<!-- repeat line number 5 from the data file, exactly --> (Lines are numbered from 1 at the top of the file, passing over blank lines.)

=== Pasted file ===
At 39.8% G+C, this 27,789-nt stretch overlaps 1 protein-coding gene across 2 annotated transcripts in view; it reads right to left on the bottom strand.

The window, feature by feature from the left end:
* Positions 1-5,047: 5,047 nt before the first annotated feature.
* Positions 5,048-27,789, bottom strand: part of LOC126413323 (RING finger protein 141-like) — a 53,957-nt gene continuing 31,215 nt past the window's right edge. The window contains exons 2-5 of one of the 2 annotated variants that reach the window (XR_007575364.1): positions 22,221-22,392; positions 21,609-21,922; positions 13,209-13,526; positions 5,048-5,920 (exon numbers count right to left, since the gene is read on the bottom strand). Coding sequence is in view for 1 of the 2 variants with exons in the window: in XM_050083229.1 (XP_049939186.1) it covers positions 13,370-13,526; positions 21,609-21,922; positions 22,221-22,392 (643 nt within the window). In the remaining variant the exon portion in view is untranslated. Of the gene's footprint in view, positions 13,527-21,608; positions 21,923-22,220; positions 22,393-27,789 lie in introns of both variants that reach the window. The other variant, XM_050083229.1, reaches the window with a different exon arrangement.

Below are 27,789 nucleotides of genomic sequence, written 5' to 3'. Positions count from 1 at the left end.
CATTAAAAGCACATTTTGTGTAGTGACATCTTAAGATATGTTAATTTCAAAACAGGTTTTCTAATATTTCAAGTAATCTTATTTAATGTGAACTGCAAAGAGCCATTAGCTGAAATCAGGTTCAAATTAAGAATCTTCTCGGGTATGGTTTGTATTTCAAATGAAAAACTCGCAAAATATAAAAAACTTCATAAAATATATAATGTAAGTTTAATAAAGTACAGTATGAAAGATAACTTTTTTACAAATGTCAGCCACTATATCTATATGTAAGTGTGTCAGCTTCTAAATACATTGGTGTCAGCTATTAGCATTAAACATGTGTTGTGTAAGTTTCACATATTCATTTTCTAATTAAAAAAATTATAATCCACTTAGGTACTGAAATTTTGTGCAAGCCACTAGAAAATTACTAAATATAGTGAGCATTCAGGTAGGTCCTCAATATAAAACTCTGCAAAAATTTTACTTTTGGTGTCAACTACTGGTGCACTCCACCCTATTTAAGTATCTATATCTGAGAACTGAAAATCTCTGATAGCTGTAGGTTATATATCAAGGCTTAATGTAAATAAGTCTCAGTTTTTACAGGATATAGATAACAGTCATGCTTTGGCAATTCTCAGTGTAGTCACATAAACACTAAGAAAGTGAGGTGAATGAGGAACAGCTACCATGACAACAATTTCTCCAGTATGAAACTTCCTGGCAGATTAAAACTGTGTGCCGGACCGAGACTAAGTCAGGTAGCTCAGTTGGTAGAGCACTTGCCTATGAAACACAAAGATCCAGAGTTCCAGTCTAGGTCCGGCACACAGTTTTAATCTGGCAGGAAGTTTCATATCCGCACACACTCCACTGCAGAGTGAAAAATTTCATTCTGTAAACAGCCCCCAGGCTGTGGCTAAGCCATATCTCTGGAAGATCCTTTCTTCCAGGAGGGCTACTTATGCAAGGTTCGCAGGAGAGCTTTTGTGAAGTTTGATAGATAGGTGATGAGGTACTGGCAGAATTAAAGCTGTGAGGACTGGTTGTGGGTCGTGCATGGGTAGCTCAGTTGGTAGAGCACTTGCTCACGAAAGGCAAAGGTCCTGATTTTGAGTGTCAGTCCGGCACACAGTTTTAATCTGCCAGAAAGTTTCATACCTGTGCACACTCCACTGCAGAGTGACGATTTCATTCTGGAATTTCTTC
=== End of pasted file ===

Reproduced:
Below are 27,789 nucleotides of genomic sequence, written 5' to 3'. Positions count from 1 at the left end.